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Our proposal to end the housing crisis by replacing the current planning system with a new flexible zoning approach has attracted lots of attention and debate. One of the most common responses though has been the idea that the planning system is not connected to the housing shortage – instead the problem is “landbanking” by developers.
The logic of this argument is that the housing crisis is caused by housebuilders who are given planning permissions for their sites by planners, but do not then actually build new homes. Supposedly, a million homes remain unbuilt since 2010 because of this speculative behaviour. Furthermore, even when developers do actually build new homes, they slowly build homes to an “absorption rate” that allows them to drip-feed new homes onto the market at high prices.
Unfortunately, this is not the whole story. The reason developers behave this way is the planning system forces them. Landbanking is an artefact of the planning system, and another reason why the current system needs to change.
To see why this is, consider the scenario in which the landbanking argument is true. There is nothing at fault with the planning system’s institutional design. Developers landbank simply because they are greedy.
In this world, one implication is that the planning system cannot be a bottleneck on the supply of land for development. Acquiring a planning permission is easy and entails minimal or no risk for landowners.
So, small developers and self-builders have straightforward access to land for development. Furthermore, as large developers are landbanking and slowly building to an absorption rate, self-builders – who build their own houses and have no incentive to landbank – should account for a considerable share of new supply.
However, this is not the case. Figure 1 shows that the UK has one of the lowest rates of self-build in the developed world. While only 7 per cent of new homes are self-built or self-commissioned, half are in Australia and Japan, and up to 70 per cent are in Austria.
One of the major reasons self-build is unusually uncommon in the UK is that the discretionary planning systems rations development in an unpredictable way. One in 10 planning applications are rejected, many of which will be applications made in the belief they complied with the local plan.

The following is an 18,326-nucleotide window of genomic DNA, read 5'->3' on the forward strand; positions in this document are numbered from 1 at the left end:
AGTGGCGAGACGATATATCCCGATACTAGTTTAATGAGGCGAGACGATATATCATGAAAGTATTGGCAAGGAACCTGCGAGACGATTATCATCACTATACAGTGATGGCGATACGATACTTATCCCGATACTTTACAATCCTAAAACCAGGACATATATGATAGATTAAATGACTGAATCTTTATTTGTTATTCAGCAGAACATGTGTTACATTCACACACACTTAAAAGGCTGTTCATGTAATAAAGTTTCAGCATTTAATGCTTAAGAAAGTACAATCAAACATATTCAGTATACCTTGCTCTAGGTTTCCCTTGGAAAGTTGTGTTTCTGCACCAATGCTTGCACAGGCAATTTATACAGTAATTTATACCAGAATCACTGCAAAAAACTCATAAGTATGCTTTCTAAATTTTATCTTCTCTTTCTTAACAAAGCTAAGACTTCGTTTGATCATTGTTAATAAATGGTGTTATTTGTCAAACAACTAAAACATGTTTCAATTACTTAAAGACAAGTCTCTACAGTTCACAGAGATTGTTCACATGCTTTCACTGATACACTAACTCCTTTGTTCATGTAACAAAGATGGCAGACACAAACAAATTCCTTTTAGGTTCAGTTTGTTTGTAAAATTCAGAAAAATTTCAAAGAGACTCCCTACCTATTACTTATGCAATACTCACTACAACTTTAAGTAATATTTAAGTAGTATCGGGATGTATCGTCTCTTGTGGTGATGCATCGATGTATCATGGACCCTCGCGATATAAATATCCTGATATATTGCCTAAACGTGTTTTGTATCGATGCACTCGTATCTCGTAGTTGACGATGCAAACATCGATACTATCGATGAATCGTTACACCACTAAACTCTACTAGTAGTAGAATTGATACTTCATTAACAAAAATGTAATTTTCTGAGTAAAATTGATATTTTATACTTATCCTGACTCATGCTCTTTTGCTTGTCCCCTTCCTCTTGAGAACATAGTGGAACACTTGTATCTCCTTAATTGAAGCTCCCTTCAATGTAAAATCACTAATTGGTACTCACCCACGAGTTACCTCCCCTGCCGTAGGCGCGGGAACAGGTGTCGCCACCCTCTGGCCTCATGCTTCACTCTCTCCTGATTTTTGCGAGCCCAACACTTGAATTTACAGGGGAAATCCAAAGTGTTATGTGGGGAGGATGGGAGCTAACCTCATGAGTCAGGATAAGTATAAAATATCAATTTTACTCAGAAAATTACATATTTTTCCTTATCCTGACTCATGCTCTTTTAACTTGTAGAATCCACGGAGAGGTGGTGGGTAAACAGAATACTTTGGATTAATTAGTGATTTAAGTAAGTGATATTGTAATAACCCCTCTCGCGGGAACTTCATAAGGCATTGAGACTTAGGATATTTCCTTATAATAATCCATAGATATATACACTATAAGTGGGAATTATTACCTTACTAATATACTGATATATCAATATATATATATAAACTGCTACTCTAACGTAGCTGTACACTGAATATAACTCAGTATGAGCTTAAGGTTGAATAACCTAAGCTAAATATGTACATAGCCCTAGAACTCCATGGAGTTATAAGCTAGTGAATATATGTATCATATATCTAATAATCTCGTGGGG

For potential homeowners this “planning risk” discourages self-building, but developers are forced to pursue a strategic response to manage the uncertainty – land banking.
Firms behave in this way when an input they need (land which can be developed) to produce outputs (homes) is rationed by an unpredictable planning system.
Developers in this environment cannot simply buy more land if they need or want to build extra homes. They must acquire a planning permission to undertake lawful development. But getting such a permit is uncertain in our system. The discretion built into the planning system means that proposals can reach an advanced stage before being junked or radically altered by planners or a planning committee.
The solution for firms to minimise this “planning risk” is therefore to apply for more planning permissions than they can actually use. By doing this, they build up a safety buffer which they can dip into if one of their applications for planning permission goes pear-shaped. This landbank (either through existing ownership of the land or option to buy it) means given their equipment and workforce they will always have sites they can be working on.
It is the planning system’s design here which is forcing firms to demand more land they need. If firms could just buy land, get a guaranteed permit, and then start building, they would not need to buy more land than they can actually use. There would be no planning risk which requires a safety buffer.
The same applies to the critique in the Government’s Letwin Review that builders build slowly at an “absorption rate” to make sure local prices do not fall. But this too is a response to uncertainty in the system.
The rational strategy for developers is to build at a slow rate which maintains high prices for their product and avoids swamping the local market with new supply. Crucially, this behaviour is possible because every other competitor faces the same bottleneck on accessing land for development. They are not able to swoop in, buy another piece of land, and quickly build and sell homes for a cheaper price.
It is no coincidence that the only part of the UK economy which sees landbanking and absorption rate behaviour from firms is also the only part of the economy where production is controlled by a discretionary planning system. The planning system produces and requires this behaviour from developers.
If a new flexible zoning system were introduced those behaviours would disappear. Not only would it be easier for self-builders, but it would also change the incentives for developers. The rational, profit-maximizing strategy for firms in a system with much greater and more certain access to land is to build as high a quantity of homes as possible, to as high a quality as possible, for as low a price as possible, in places where people want to live. A new flexible zoning system is just the kind of system needed to end landbanking and the housing crisis for good.
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